Substance Abuse and Mental Illness

 There are numerous factors that can influence a person’s susceptibility to developing a substance abuse problem. The Center on Addiction states that some of these risk factors include genes, environmental influences and starting drug use at a particularly young age. Another factor substance use counselors should not overlook is mental illness. Several national surveys have found that roughly half of people who experience some form of mental health problem in their lifetime will also experience a substance use disorder. You cannot afford to ignore either one, and to treat one, you must also focus on the other.

Which One Should a Person Deal With First?

Mental health disorders, such as anxiety and depression, and substance abuse often go hand-in-hand. However, that does not necessarily mean one directly causes the other. For example, a person with depression may turn to drugs and alcohol to self-medicate. The person may be unable or unwilling to seek professional treatment, so he or she uses drugs to feel better. Conversely, people who already have a predisposition to developing a mental illness may push themselves over the age by going overboard with alcohol or drugs.

 

How Do You Know If You Have Co-Occurring Health Problems?

It is extremely difficult for a person to self-diagnose a co-occurring mental health and substance use problem. It takes a lot of time to figure out what symptoms are a result of the mental disorder and which ones are a result of the addiction. The exact symptoms will vary depending on the exact drugs and mental health problems you have. However, in general, you should be able to tell if you use illicit substances to cope with unpleasant feelings. You should also take note if anyone in your family also dealt with addiction and/or mental health problems.

 

What Time in Life Is a Person Most Susceptible to Co-Occurring Disorders?

Addiction can occur at any point in a person’s life. Similarly, a person may not realize they have a mental illness until they are well into adulthood. However, research has found people are more likely to suffer from co-occurring disorders during youth. People tend to become addicts when they begin drug use in adolescence. This also generally tends to be the time when mental health problems begin to manifest.

The reason for this is that the brain develops during adolescence. The circuits that help with impulse control and decision making still need to mature, so abusing drugs at this time can rewire the brain. While this is not necessarily causative of mental health disorders, it may merely reflect shared risk factors.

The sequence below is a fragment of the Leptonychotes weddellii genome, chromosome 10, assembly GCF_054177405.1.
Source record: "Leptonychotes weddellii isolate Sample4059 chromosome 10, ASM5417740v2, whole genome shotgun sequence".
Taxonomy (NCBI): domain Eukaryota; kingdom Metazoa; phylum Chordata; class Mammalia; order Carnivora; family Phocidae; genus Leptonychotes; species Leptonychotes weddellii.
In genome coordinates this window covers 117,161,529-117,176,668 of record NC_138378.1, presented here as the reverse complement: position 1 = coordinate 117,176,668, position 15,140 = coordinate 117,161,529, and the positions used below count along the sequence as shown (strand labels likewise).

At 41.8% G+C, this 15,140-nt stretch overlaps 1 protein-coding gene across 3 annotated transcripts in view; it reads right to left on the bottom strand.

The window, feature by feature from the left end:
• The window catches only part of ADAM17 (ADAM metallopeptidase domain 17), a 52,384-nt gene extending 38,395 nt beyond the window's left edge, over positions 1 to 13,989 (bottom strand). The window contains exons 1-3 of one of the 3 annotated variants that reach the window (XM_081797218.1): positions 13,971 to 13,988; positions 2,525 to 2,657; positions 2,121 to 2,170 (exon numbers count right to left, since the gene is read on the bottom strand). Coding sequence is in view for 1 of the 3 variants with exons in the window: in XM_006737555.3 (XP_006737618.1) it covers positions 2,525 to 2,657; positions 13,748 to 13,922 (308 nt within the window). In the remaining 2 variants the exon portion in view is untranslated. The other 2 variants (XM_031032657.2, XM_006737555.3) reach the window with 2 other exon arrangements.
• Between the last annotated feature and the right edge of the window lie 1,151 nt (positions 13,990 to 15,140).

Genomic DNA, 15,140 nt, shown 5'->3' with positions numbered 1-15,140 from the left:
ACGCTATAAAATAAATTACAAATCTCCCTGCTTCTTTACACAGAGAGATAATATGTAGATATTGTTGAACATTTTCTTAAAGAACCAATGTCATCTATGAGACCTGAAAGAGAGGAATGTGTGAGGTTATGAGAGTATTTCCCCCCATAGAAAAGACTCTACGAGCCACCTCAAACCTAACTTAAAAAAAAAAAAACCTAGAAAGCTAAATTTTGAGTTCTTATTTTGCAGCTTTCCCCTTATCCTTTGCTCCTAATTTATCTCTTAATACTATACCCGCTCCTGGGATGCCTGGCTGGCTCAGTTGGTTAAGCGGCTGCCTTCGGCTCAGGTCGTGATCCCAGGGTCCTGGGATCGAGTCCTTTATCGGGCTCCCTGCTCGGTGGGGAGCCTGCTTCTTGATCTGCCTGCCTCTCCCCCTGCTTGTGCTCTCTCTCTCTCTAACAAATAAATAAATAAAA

The reverse also holds true. Having a mental disorder during your teenage years may increase the chances of later drug use. Some research has discovered that early mental health problems can precede substance abuse. Therefore, the ability to better diagnose youth mental illnesses may help with avoiding addiction down the line.

 

What About Children With ADHD?

Depression and anxiety are often considered to be primary precursors to substance abuse, but ADHD in children has also been shown to increase a child’s risk. While more research is necessary, it is possible the treatment of ADHD in someone’s youth can prevent substance use disorders later. While stimulant medications are often prescribed for children with ADHD, research suggests it does not increase the risk of substance use disorders as long as it is combined with behavioral interventions and proper family education.

 

What Should You Do Next?

Getting clean is possible. The professionals at Clean Recover Centers take a comprehensive approach to patients’ recovery, so when co-occurring disorders are present, the counselors take it into consideration when developing a treatment plan. Get in touch with us today if you or someone you know could benefit from our programs.

 

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Substance Abuse and Mental Illness

 There are numerous factors that can influence a person’s susceptibility to developing a substance abuse problem. The Center on Addiction states that some of these risk factors include genes, environmental influences and starting drug use at a particularly young age....
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